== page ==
First national Pensioners for Independence conference comes to Edinburgh

Caitlin Logan

Leading pro-independence figures to speak to older voters at inaugural conference

PENSIONERS FOR INDEPENDENCE, a campaign group formed shortly before the 2014 independence referendum and re-launched earlier this year, will hold its first national conference in Edinburgh on Saturday 25 November, with a range of cross-party and non-party speakers.

The conference aims to bring together older independence supporters and to strategise on how to attract older voters to independence in future, focussing on social security, social care, the Scottish economy, and independence after Brexit.

READ MORE: Smart data and old-fashioned flyers key for #ScotRef say Pensioners For Independence

Keynote speaker of the event will be think tank Common Weal’s Head of Research Dr Craig Dalzell, who is currently working on a paper on state pensions in an independent Scotland.

Dalzell said ahead of the event: “I’m pleased to be offered this opportunity to speak on this extremely important topic. The future of the state pension isn’t just an issue concerning the independence question but will be at the forefront of Scottish politics no matter how that question is answered.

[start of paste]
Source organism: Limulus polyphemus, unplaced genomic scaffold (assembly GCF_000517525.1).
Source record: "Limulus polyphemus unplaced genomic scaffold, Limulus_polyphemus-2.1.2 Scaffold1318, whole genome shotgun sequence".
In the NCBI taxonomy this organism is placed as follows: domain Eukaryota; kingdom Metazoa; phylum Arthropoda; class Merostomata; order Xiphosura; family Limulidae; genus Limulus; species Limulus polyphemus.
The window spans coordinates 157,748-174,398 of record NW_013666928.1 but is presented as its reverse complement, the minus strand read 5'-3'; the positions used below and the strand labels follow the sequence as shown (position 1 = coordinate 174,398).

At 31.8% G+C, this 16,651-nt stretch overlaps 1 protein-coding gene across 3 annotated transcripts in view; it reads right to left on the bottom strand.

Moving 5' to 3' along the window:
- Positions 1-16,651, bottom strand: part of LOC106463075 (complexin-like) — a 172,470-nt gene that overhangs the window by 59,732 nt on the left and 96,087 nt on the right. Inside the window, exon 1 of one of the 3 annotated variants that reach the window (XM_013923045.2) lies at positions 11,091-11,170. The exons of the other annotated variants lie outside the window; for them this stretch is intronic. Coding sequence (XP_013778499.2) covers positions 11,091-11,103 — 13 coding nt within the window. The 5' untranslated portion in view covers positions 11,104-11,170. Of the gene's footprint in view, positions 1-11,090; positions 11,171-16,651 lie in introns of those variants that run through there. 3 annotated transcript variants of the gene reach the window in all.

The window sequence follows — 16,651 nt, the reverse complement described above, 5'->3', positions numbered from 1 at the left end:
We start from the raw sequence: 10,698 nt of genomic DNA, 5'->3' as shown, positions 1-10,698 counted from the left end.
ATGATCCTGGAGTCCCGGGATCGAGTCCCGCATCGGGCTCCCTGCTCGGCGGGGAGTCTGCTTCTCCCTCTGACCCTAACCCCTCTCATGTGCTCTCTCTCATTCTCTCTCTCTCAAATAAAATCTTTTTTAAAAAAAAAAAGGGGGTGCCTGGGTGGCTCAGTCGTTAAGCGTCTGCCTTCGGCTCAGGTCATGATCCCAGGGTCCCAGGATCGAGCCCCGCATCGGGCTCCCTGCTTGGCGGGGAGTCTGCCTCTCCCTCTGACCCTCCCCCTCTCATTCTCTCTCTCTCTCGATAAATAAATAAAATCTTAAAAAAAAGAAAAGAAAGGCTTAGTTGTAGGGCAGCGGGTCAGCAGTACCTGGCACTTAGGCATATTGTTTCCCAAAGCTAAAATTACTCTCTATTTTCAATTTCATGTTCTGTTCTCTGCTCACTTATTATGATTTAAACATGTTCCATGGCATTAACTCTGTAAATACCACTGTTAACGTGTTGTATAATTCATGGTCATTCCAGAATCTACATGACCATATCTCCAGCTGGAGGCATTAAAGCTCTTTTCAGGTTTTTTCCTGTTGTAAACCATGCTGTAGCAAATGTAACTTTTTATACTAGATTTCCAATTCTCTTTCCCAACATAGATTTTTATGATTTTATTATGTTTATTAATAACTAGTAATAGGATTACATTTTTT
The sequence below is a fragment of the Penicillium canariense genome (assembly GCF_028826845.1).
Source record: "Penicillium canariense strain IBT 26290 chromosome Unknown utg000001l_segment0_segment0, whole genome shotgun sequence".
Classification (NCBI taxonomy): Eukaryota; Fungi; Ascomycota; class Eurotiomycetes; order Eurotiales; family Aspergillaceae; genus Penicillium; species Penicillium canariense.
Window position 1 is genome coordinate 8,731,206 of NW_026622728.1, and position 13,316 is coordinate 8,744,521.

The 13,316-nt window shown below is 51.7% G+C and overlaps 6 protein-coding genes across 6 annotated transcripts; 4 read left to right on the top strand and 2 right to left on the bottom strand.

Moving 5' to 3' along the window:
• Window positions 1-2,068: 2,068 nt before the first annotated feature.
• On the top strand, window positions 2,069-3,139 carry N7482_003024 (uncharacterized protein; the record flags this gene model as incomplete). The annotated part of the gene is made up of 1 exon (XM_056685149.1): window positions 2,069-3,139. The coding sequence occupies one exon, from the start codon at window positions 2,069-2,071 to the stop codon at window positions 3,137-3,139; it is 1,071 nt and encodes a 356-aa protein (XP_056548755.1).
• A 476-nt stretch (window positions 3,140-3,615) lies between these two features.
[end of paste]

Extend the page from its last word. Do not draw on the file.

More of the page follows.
“At the conference, I shall be presenting Common Weal’s latest research on the future of the state pension in Scotland in order to give us an understanding of the scale of the challenges ahead of us as well as to offer several options towards a solution to them.”

The event will also hear from Maggie Chapman of the Scottish Greens, former SNP MP George Kerevan, SNP MSP Christine Grahame, Common Weal director Robin McAlpine, SSP national co-spokesperson Natalie Reid, and Dr Ian Black of Herriot Watt University, who conducted research commissioned by the Scottish Independence Convention into voters’ views on independence and what might influence their vote next time.

Peter Swain, who re-established Pensioners for Independence earlier this year, said he felt the demographic-specific campaign group was necessary because “the failure of the Yes campaign to persuade more pensioners of the case for independence was one of the major reasons why we lost”. 

READ MORE: Dr Craig Dalzell: @scotgov must not allow itself to be dragged into the race where no-one wins

Swain sent letters to the editors of newspapers all over Scotland in an attempt to seek out people interested in connecting with the group.

He said: “Within days, quite a number of replies came in, and because many of these were from people in the greater Edinburgh area, we began by setting up an Edinburgh and Lothians group of Pensioners for Independence (P4indy) and that is now well-established and holding regular meetings.

“Since then, we have started a Glasgow and West of Scotland group and a group in East Fife, and are hopeful of starting other groups in other centres.”

This will be the first time the organisation has held a national conference, which will take place at Broughton High School in Edinburgh on Saturday from 9.30am. During the course of the day there will be performances by students from the City of Edinburgh Music School.

Tickets are £6 and can be purchased on the door.

Picture courtesy of Pensioners for Independence 

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